Earthquake Lorca : Earthquake preparedness attitude might have saved some lives

Last update: May 15, 2011 at 6:04 pm by By

One of the people (probably) killed by falling debris in the streets of Lorca

At Earthquake-Report we are upset that a lot of people living in Lorca and other potentially dangerous earthquake sensitive areas in the world, are not at all earthquake prepared.

Main Reason : People have often had NO specific training on being earthquake prepared AND panic is taking over from rational thinking.

Lorca and the first 4.5 earthquake
After the first weak 4.5 earthquake, Earthquake-Report was alerted by the close distance of the epicenter to Lorca and even more by the shallow depth of the hypocenter. By experience, we know that the exact location of the epicenter can have easily an error margin of 10 or more km.  At first we were only looking for reports of cracks in walls and not for any major damage.  But even after the first shaking, reports of minor damage and the evacuation of a home for elderly people kept our attention.  Early reports out of Lorca mentioned people running into the streets.

Lorca and the second 5.2 earthquake
While writing our in-depth report on the first 4.5 magnitude quake, the news of a second 5.2 quake reached us. More and more news-facts did indicate that the damage was considerable and that people were hit by falling rubble from historic buildings, older houses, roof tiles, collapsing gutters, etc.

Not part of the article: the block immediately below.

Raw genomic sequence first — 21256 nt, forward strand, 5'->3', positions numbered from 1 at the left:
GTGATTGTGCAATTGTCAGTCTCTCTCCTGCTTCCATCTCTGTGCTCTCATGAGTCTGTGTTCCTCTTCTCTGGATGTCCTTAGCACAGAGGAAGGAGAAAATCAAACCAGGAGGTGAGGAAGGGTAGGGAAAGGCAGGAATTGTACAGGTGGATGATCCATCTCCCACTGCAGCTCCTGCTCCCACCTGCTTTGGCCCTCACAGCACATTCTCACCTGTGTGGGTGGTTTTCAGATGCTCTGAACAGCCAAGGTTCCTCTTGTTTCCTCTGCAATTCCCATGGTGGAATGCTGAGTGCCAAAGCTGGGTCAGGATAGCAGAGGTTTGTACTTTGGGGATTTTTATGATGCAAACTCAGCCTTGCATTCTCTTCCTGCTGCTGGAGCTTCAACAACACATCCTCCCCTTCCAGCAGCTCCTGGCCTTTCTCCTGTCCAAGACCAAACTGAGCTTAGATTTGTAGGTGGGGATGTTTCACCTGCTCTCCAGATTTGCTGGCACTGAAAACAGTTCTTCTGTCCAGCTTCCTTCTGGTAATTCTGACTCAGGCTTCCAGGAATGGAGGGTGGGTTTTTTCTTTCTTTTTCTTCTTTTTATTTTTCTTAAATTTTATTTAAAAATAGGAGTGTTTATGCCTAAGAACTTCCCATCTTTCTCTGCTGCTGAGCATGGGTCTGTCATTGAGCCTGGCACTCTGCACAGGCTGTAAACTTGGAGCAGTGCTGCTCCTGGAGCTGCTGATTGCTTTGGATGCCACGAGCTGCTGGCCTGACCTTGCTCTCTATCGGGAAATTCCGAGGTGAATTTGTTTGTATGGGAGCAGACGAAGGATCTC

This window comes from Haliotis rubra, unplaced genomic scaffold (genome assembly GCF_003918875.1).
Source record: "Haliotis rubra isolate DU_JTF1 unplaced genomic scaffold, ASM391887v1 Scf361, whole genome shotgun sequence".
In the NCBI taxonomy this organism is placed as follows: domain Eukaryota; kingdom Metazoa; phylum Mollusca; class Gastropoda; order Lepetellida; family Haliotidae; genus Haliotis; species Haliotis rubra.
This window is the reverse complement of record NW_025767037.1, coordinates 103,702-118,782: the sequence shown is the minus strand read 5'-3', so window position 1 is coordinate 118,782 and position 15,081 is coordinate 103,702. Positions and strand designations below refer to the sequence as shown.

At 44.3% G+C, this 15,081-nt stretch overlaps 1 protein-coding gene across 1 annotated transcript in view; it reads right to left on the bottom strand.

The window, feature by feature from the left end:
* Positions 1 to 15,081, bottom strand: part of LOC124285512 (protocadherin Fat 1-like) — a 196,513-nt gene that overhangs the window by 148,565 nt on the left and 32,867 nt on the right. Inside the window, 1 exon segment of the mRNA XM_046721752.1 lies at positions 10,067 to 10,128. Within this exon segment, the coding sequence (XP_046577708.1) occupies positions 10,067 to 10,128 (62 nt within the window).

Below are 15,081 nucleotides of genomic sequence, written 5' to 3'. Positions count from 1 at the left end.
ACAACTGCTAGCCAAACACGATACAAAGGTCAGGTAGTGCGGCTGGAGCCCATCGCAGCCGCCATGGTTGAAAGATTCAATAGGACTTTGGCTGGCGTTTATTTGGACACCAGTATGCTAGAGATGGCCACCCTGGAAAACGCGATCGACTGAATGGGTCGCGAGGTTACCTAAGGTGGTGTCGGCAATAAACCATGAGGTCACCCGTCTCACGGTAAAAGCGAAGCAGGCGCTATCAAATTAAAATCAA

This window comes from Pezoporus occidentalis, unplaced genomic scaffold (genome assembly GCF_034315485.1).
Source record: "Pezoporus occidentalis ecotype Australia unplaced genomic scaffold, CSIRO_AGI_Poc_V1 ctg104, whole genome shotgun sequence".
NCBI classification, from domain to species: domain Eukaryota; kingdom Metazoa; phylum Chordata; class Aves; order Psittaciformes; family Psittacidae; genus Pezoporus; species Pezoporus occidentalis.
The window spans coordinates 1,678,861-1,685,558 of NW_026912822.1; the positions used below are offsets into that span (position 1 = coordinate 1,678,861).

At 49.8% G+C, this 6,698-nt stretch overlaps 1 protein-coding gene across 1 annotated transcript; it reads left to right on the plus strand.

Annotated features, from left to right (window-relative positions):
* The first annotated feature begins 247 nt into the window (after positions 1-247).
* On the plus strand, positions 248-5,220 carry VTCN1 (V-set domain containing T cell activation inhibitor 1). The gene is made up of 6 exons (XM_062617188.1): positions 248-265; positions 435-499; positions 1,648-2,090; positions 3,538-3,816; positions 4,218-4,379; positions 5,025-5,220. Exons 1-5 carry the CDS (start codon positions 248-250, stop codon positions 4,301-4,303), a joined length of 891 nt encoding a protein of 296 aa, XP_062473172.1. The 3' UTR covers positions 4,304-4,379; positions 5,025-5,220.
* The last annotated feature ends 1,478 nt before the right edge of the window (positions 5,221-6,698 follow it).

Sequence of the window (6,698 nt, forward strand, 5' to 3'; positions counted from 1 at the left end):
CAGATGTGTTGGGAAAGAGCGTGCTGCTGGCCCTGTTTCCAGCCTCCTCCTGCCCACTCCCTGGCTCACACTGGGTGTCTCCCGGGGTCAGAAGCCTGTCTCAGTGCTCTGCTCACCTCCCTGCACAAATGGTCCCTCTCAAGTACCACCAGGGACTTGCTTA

Video footage proves that people are not aware of the danger
As soon as the (very developed) Spanish press heard what happened (first quake), news gathering teams were sent to Lorca. The images from the collapsing clock tower were the direct result of the video teams present to report about the first quake.  The same footage gives us a good impression about what was going on immediately after the second 5.2 earthquake.

People were interviewed immediately after the second quake and told reporters what they had experienced with a vibrating emotional voice.
A woman told a reporter “My husband sent me out of the house when the shaking started“.
On many videos, people can also be seen walking in the sometimes narrow streets close to walls.
Both 2 red sentences are the main preparedness errors people are making again and again during an earthquake.
The chance of being severely injured or even being killed during an earthquake is way higher if you run out of the house than if you “drop, cover and hold” inside the house.
Falling debris has caused at least some people being killed in Lorca (based on many early media reports).
If a 1 kg stone falls on somebody’s head from a height of 4 to 5 meters, there will only be a small chance of surviving.
On the video we can see a Spanish TV reporter having a near death escape from a falling clock tower.

[youtube P7eDQ4DO2QU]

What will happen now, when and what is to expect ?
The mayor of Lorca indicated soon after the damaging shocks, that phone lines became overheated by people asking when the next quake will happen and at what expected time.